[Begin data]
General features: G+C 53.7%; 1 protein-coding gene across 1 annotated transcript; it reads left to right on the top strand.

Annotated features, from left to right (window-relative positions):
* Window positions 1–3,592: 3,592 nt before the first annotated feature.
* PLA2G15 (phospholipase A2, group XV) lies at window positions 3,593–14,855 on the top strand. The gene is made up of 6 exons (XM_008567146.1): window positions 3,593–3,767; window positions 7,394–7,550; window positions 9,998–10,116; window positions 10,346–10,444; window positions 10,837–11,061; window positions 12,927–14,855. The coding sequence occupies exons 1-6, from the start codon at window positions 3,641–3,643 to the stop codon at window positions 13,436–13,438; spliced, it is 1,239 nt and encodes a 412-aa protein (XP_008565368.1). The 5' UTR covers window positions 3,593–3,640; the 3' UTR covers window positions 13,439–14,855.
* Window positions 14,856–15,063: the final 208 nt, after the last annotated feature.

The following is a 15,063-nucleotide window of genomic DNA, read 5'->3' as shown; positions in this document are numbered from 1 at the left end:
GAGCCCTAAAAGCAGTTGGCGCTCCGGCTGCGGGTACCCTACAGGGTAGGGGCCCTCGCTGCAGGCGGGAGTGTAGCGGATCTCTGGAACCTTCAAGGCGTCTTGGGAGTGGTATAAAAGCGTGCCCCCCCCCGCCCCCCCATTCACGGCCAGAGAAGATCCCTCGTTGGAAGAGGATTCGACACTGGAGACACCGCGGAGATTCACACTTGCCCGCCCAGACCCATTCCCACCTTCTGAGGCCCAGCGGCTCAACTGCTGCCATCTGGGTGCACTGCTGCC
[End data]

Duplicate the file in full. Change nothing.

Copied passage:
General features: G+C 53.7%; 1 protein-coding gene across 1 annotated transcript; it reads left to right on the top strand.

Annotated features, from left to right (window-relative positions):
* Window positions 1–3,592: 3,592 nt before the first annotated feature.
* PLA2G15 (phospholipase A2, group XV) lies at window positions 3,593–14,855 on the top strand. The gene is made up of 6 exons (XM_008567146.1): window positions 3,593–3,767; window positions 7,394–7,550; window positions 9,998–10,116; window positions 10,346–10,444; window positions 10,837–11,061; window positions 12,927–14,855. The coding sequence occupies exons 1-6, from the start codon at window positions 3,641–3,643 to the stop codon at window positions 13,436–13,438; spliced, it is 1,239 nt and encodes a 412-aa protein (XP_008565368.1). The 5' UTR covers window positions 3,593–3,640; the 3' UTR covers window positions 13,439–14,855.
* Window positions 14,856–15,063: the final 208 nt, after the last annotated feature.

The following is a 15,063-nucleotide window of genomic DNA, read 5'->3' as shown; positions in this document are numbered from 1 at the left end:
GAGCCCTAAAAGCAGTTGGCGCTCCGGCTGCGGGTACCCTACAGGGTAGGGGCCCTCGCTGCAGGCGGGAGTGTAGCGGATCTCTGGAACCTTCAAGGCGTCTTGGGAGTGGTATAAAAGCGTGCCCCCCCCCGCCCCCCCATTCACGGCCAGAGAAGATCCCTCGTTGGAAGAGGATTCGACACTGGAGACACCGCGGAGATTCACACTTGCCCGCCCAGACCCATTCCCACCTTCTGAGGCCCAGCGGCTCAACTGCTGCCATCTGGGTGCACTGCTGCC